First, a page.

I would advice against any structural changes. In my opinion you already have the best clustered index for time series. Any structural change would have to be backed by root-cause- performance analysis pointing to the current structure as a problem.

  • +1 good point about CHECKPOINT. – Solomon Rutzky Nov 1 '14 at 15:59
  • Excellent point. I have not considered IO/checkpoints for a long time - a result of an oversized EMC backend with enough bandwidth to overwhelm 'The Matrix'. I will check on this. – Ravenor Nov 3 '14 at 15:13
  • Obviously a peroidic non-SQL related workload spiking the back end may cause this as well, no matter what your friendly storage admins claim ;) – Remus Rusanu Nov 3 '14 at 15:17
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SQL Server does not "rebalance the tree" as a periodic event. I have last heard this term in the context of Oracle. All that SQL Server does it increase the tree height when necessary. This is an event that happens only a few times in the entire existence of a B-tree.

In a DML heavy workload there can be many small tree adjustments called page splits. These are indeed detrimental to CPU and IO usage and they can cause fragmentation. If you are inserting in ascending date order this problem does not occur because tree "appends" are a special case that SQL Server optimizes for. In any case a page split only affect a handful of pages.

No periodically occurring tree operations.

Clustered indexes have (almost) the same structure as non-clustered indexes.

All the usual SQL Server B-tree index advice applies: Chose the key wisely (seems like you have a good one based on ascending datetime values) and have a strategy for fragmentation and for reclaiming space in case of deletes.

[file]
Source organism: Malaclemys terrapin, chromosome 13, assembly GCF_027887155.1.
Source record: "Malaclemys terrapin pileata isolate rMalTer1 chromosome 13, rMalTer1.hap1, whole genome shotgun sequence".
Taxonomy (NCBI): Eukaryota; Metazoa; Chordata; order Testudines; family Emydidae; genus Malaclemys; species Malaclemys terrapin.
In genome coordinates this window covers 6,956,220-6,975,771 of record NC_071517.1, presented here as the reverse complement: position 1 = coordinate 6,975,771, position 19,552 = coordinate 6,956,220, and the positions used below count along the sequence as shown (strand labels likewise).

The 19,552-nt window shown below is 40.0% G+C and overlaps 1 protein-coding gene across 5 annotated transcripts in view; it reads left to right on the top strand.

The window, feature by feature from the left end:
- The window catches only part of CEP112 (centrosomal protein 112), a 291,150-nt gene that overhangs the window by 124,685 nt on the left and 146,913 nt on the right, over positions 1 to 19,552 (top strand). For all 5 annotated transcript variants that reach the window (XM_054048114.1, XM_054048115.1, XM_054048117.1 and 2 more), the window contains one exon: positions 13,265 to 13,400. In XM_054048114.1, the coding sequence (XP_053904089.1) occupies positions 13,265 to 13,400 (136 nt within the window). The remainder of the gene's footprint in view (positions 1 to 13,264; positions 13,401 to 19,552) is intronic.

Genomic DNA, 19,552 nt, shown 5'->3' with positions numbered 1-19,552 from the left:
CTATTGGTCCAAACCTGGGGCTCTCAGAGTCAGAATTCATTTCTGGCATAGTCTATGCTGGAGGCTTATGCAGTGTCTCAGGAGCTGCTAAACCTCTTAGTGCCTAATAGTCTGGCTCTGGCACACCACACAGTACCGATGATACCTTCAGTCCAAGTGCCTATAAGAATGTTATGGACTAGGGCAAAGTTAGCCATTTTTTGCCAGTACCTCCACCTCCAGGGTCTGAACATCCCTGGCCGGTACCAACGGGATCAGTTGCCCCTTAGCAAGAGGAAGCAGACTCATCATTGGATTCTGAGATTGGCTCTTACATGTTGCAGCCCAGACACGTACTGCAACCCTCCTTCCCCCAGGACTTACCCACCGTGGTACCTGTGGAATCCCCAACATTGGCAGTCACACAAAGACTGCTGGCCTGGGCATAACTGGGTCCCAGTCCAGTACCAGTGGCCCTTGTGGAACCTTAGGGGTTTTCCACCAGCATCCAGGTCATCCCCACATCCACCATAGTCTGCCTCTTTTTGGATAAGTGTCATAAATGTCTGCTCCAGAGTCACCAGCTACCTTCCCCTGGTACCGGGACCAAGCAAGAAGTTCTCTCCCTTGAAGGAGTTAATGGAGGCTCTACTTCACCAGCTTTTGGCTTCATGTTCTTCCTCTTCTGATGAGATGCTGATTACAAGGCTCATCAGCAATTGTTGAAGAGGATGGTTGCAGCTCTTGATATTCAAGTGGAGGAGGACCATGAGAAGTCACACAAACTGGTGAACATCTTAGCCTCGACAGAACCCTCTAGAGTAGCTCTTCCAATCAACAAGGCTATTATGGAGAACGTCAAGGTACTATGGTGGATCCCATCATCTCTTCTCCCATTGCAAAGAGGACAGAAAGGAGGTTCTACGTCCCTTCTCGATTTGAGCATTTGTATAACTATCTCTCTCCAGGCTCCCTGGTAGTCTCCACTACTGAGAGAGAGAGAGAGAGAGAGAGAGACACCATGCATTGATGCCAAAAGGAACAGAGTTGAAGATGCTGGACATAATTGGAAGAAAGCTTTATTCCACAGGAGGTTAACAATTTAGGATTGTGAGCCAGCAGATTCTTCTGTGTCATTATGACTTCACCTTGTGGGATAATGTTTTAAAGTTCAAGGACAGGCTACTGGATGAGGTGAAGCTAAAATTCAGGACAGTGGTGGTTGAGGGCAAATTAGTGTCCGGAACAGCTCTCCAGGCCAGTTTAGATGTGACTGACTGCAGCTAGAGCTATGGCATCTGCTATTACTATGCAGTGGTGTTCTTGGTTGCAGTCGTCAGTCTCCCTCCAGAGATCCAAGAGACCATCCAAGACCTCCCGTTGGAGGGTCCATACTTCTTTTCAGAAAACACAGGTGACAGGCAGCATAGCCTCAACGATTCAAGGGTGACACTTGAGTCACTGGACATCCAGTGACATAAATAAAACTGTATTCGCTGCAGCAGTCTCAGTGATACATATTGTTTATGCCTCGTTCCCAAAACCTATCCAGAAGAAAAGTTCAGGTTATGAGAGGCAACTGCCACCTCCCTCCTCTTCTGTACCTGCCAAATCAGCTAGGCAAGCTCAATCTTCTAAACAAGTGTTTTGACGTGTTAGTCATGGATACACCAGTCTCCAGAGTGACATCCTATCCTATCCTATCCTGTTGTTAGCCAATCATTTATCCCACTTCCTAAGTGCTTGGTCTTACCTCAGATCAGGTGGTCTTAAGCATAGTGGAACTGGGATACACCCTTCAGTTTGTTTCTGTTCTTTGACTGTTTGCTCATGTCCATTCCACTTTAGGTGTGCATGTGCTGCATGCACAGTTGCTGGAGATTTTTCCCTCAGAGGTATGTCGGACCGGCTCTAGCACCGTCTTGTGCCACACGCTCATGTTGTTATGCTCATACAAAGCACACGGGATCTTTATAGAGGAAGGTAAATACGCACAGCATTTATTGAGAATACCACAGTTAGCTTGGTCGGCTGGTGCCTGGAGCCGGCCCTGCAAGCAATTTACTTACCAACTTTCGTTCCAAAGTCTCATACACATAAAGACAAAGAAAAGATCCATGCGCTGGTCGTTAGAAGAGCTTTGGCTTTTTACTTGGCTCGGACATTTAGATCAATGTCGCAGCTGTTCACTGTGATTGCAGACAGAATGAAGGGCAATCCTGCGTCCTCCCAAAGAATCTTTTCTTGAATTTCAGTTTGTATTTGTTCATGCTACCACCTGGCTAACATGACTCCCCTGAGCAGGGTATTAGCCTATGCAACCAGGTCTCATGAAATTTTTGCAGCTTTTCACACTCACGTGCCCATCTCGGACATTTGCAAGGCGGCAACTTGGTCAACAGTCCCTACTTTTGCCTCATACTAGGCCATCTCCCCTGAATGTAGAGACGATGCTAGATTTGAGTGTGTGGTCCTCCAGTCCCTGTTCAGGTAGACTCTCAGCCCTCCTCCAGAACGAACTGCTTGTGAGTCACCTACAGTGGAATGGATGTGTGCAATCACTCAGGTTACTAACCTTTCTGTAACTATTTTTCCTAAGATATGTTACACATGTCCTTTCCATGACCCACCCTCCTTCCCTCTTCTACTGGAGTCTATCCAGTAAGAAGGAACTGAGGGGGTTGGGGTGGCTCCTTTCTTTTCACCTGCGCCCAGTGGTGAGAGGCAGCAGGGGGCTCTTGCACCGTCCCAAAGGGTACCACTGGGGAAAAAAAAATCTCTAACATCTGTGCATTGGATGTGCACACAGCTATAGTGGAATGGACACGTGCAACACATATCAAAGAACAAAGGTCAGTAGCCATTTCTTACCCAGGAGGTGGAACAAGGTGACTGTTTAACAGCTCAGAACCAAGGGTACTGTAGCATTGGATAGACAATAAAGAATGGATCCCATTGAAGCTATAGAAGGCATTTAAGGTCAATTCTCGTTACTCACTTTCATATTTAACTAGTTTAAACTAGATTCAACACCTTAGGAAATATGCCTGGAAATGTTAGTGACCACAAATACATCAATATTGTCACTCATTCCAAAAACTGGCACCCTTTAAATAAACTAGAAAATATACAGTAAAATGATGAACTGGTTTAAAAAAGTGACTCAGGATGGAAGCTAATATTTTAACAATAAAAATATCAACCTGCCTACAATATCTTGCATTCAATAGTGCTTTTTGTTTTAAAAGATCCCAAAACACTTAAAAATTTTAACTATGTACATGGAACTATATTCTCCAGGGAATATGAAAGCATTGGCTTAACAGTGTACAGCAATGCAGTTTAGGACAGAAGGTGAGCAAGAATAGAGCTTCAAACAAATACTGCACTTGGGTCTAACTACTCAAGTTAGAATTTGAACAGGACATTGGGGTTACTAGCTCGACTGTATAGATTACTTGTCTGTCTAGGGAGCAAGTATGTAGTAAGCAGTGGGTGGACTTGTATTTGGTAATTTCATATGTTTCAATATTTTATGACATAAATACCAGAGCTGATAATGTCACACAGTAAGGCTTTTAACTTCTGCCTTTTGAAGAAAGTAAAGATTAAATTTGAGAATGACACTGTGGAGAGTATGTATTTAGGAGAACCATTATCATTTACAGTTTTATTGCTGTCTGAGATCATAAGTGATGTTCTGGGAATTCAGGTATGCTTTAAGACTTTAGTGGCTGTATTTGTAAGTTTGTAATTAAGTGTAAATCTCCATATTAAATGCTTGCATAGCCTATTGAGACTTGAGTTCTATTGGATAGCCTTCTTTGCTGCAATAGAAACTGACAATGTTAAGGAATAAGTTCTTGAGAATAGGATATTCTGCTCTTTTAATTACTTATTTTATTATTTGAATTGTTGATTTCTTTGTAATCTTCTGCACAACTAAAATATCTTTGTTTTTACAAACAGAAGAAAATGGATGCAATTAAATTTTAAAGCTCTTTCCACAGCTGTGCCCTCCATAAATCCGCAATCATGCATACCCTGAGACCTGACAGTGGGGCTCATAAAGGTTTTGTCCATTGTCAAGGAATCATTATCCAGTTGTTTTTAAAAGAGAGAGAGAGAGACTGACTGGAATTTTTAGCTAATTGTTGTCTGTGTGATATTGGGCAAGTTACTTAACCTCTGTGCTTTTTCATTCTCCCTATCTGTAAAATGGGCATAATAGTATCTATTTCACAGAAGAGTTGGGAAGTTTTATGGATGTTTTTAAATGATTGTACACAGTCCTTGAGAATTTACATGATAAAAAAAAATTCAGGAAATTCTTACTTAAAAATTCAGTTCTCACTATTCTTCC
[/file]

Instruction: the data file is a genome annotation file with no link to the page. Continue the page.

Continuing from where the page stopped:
• Sorry, you're right - I must have misread that..... – marc_s Nov 1 '14 at 11:52
  • Thank you - excellent input. A pity I could not mark more than one as the answer - gave you an upvote. – Ravenor Nov 5 '14 at 20:57
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There is a situation in your current setup that would/could cause some slowdown related to an auto-incrementing key (IDENTITY, GETDATE(), NEWSEQUENTIALID()): under high-concurrency INSERT operations, there can be contention related to placing rows on the same page. This is called a "hotspot" and is one of the few drawbacks to auto-incrementing values as they, by nature, are going to be right next to each other.

I found conflicting info as to whether or not the "hotspot" issue was still relevant:

There are some interesting things to note regarding those three links:

  1. Some of the answers in that DBA.SE question mention the two other links above. It is pointed out by @gbn that the article showing that the hotspot issue still exists "uses a non-unique clustered index on TranTime. This requires a uniquifier to be added. Which means the index in not strictly monotonically increasing (and too wide)."
  2. Technically speaking, the uniquifier value (and hence space taken up by that hidden field) only exists on rows that are not unique. Hence it is possible to add rows, one at a time, in a single-threaded manner and it would be unique values that would be ever-increasing and there would be no uniqifier value.
  3. But, that test simulated 400 concurrent connections running the test proc 200 times (per each connection, I assume) so it is very likely that several of those INSERT operations happened at the same millisecond and received the same value from GETDATE().